So, to the heart your question: how do you actually go about doing that?

I recommend starting by trying to be aware that at all times there is a "frontier" of research problems that you could be working on. Whenever you do a piece of work, you are choosing to prioritize one piece of that frontier over others. Notice this fact and ask yourself questions like:

  • Why did I choose this problem over those other ones?
  • How will solving this problem affect the other problems on my frontier?
  • Who else cares about the solution to this problem?

There can be lots of reasonable answers to these questions, but starting to ask them can be extremely helping in moving to a more conscious evaluation of your research choices and whether they're actually moving you in the direction that you want to go in your career.

For more thoughts and suggestions along these lines, I would recommend the following resources:

  1. "You and Your Research" by Richard Hamming, a long-time industrial researcher at Bell Labs.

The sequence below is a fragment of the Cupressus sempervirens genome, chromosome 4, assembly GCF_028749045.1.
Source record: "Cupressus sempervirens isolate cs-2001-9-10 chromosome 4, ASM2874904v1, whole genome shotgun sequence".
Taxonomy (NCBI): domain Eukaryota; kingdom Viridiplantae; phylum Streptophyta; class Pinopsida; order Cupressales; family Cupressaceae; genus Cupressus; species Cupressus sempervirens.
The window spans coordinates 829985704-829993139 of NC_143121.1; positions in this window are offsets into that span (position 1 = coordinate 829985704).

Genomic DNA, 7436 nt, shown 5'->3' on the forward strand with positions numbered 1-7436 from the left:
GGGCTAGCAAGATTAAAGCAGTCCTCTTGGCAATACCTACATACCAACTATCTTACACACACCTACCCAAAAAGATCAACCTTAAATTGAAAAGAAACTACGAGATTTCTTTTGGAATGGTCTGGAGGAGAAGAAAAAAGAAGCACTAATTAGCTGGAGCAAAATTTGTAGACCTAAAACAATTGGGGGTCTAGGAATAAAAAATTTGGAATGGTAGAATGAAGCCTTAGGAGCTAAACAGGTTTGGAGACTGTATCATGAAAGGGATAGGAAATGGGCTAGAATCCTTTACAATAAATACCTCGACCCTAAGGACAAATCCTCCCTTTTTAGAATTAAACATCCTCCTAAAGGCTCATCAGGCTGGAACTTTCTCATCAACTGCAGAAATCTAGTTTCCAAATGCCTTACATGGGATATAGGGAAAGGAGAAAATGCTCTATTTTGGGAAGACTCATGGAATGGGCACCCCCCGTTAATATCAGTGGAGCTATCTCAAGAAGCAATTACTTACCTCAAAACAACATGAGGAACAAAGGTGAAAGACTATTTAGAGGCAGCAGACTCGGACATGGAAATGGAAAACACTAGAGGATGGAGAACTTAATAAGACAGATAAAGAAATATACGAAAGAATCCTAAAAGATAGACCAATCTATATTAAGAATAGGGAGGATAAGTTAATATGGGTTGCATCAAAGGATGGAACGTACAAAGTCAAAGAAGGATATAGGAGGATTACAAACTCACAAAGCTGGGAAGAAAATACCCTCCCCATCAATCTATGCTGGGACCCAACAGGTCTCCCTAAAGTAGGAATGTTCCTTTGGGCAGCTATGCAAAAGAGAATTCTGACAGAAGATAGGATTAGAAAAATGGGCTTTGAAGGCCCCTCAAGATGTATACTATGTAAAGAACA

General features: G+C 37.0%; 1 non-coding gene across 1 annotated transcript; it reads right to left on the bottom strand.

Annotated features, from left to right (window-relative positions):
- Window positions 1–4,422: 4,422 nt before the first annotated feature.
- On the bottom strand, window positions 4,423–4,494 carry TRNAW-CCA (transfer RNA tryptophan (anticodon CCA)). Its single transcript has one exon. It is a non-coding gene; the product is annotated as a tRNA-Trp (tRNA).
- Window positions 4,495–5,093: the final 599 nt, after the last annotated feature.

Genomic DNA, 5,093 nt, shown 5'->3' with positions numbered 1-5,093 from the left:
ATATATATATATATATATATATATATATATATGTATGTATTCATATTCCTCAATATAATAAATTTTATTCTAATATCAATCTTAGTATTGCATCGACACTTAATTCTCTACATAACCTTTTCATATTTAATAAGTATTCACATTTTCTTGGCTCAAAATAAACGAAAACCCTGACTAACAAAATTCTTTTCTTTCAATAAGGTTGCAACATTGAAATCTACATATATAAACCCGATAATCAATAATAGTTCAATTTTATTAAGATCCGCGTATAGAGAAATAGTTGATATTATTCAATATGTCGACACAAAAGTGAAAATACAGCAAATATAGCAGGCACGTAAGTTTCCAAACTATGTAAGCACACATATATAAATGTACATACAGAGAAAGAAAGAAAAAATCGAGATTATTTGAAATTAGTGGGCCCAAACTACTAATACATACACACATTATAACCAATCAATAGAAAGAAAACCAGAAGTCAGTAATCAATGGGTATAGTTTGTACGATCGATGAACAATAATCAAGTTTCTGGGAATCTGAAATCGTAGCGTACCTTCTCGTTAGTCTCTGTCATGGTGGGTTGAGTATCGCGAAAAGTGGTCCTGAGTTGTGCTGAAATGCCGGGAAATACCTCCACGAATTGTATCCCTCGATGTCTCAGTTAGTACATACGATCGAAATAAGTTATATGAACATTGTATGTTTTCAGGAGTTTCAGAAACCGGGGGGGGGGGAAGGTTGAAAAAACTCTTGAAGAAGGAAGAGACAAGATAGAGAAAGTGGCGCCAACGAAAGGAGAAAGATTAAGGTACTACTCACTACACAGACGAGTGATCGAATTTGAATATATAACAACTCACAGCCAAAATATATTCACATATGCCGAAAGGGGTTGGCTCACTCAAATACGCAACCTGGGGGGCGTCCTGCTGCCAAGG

2. My own talk on "Surviving Life as a Researcher"

Here are some links for you

this blog

books from Amazon

more books from Amazon

I am not interested in risk assessment but if I was, would sort the books by customer review, would see what the people who read them think, if possible would look inside the book.

Have to say though that I find strange you didn't do it yourself before posting the question.

  • 1
    Thank you for your answer. I, indeed, did several searches on Google, Amazon, etc. prior to asking the question. The issue with that approach is that the amount of published information is overwhelming, and therefore I was expecting somebody to point me in a more right direction.
    – Pablo Suau
    Commented Jul 16, 2014 at 10:42
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    This reads like more of an admonishment than an answer
    – benxyzzy
    Commented May 1, 2019 at 9:03
  • this does not appear to be the "risk analysis" the question is referring to. Commented Jul 8, 2019 at 22:29